Dr. Stephen Spielberg to Host Prominent Professionals at DIA EuroMeeting 2013
News Feb 28, 2013
Dr. Stephen Spielberg, M.D., Ph.D., Editor-in-Chief of DIA’s peer-reviewed scientific journal, Therapeutic Innovation & Regulatory Science (TIRS), will be meeting high-profile industry experts from around the world at DIA Europe’s 25th Annual EuroMeeting in Amsterdam from 4-6 March, 2013.
Dr. Spielberg will welcome EuroMeeting 2013 participants at the DIA’s exhibition booth on Monday 4 March.
Then, on 6 March, a host of prominent industry experts, including representatives from the European Medicines Agency (EMA) and the Directorate General for Health and Consumer Affairs (DG SANCO), will be invited to a meet and greet breakfast and a TIRS Editorial lunch.
Dr. Spielberg said: “I am greatly looking forward to welcoming participants to the EuroMeeting 2013 in Amsterdam. This year promises to be an insightful event with 110 comprehensive sessions.”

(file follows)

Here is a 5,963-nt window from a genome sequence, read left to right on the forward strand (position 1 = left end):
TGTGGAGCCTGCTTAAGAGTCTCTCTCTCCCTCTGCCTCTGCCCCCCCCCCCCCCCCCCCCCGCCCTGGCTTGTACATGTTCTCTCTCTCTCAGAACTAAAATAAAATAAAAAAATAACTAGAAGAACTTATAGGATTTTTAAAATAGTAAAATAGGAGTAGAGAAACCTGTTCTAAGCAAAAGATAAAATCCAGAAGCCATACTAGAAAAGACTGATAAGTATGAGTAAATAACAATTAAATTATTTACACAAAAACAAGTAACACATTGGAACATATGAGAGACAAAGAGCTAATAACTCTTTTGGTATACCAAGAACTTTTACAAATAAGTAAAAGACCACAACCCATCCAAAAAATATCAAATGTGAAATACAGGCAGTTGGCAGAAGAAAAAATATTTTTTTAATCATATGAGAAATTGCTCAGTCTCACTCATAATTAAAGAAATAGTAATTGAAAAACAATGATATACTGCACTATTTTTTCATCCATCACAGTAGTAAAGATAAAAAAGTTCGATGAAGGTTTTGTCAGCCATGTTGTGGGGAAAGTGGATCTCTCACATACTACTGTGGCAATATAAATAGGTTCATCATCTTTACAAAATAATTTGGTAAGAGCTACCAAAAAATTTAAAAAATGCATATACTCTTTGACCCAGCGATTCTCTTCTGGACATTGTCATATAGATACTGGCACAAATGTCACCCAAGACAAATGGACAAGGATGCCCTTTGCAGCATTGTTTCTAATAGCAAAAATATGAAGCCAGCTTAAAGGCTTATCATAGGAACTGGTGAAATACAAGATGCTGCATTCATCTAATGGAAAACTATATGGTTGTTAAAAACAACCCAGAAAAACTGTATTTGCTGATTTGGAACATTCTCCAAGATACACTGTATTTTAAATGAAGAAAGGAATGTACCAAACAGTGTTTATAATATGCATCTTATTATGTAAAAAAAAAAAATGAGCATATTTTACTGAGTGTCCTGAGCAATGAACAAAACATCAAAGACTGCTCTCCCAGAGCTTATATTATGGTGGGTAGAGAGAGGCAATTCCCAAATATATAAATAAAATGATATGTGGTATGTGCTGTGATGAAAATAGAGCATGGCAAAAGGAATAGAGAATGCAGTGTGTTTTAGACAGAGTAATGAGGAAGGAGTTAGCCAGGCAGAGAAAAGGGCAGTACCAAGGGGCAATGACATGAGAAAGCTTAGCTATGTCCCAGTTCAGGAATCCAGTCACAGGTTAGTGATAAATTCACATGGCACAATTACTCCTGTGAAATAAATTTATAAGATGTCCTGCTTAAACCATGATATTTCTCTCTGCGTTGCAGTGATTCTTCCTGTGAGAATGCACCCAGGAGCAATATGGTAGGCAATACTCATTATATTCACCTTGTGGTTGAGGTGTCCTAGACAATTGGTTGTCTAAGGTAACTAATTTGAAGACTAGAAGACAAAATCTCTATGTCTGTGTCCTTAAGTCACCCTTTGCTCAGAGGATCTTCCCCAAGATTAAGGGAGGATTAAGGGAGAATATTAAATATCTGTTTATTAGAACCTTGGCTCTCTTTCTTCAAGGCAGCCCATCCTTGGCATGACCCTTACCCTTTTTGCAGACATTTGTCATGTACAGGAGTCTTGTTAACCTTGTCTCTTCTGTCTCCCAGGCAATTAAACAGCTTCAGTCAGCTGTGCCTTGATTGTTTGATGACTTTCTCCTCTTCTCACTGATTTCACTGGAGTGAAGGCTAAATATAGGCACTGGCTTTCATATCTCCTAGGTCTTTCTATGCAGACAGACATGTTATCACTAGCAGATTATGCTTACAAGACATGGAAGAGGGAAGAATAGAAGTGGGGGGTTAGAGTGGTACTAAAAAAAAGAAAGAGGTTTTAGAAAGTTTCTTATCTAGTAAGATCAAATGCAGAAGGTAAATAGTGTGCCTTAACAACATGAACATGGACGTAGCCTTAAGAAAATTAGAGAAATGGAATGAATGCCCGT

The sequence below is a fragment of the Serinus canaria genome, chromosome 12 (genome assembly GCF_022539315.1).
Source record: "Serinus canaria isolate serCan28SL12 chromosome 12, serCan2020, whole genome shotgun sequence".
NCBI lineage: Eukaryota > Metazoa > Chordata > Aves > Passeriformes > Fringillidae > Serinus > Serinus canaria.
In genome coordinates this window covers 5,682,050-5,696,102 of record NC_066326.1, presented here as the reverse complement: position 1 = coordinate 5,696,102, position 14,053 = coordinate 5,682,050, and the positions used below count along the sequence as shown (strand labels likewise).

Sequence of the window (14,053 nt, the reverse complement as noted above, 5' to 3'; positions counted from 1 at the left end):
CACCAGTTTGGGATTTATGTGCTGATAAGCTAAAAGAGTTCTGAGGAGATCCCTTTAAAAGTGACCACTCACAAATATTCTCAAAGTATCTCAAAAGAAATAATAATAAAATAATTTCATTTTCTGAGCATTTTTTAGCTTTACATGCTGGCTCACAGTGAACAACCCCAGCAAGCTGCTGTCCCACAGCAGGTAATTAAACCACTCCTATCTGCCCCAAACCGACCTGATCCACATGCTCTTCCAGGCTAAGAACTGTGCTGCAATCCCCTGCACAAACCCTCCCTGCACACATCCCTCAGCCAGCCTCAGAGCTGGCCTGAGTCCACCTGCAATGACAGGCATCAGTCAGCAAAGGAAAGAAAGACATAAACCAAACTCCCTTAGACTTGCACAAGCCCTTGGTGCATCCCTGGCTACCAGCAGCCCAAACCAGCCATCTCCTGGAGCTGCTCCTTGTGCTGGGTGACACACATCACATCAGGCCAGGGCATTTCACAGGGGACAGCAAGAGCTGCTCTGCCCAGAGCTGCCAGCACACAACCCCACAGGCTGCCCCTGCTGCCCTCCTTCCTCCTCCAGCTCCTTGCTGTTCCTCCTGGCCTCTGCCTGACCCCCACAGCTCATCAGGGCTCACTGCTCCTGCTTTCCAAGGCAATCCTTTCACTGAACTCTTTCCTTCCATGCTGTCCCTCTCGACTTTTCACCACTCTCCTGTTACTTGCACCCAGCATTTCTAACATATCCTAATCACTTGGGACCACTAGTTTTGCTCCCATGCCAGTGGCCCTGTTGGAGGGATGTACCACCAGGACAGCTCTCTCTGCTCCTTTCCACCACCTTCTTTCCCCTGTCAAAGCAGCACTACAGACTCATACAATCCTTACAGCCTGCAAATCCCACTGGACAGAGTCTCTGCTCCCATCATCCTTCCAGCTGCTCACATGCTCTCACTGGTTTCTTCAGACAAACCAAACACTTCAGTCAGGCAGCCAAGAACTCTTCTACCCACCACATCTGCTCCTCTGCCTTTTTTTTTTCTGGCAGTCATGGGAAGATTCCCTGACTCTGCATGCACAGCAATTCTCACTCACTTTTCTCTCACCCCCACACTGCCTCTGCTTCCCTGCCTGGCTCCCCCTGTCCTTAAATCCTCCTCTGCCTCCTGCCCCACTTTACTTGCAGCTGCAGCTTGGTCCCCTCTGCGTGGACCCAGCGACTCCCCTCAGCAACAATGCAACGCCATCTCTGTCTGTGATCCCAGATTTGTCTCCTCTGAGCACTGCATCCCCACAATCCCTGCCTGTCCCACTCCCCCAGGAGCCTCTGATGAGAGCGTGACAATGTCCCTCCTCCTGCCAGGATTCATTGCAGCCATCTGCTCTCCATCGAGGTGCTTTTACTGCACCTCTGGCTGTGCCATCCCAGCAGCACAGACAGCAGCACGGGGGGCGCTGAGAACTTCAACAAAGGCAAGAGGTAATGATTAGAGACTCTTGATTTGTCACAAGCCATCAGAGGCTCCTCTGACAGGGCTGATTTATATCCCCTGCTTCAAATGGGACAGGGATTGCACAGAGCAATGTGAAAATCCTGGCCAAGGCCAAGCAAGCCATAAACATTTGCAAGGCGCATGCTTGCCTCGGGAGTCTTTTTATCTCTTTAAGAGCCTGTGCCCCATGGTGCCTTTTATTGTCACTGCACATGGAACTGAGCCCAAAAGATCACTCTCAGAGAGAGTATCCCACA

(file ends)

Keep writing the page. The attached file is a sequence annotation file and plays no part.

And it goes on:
More than 300 high-profile speakers, moderators, and panelists from around the world are set to attend EuroMeeting 2013, substantiating the meeting’s claim to being the most important event in the medicines development calendar.
The meeting will feature 200 exhibitors and bring together professionals from the biopharmaceutical industry, contract research and service organizations, academic research centres, health ministries, and delegates from patient organizations to share knowledge focusing on better public health protection, greater transparency of processes, and the rational use of medicinal products.
For more information about the event visit www.diahome.org/EM2013.
Minoryx Therapeutics spins off SEE-Tx platform into new company, Gain TherapeuticsNews
The new Swiss company will operate in Lugano and Barcelona under the scientific management of Minoryx co-founder Dr Xavier Barril.READ MORE
Evolution Threatens Efficient Bioproduction Scale-UpNews
The transition towards sustainable biobased chemical production is important for green growth, but productivity and yield of engineered cells frequently decrease in large industry-scale fermentation. According to a new study, the role of evolution has been underestimated in limiting bioprocesses.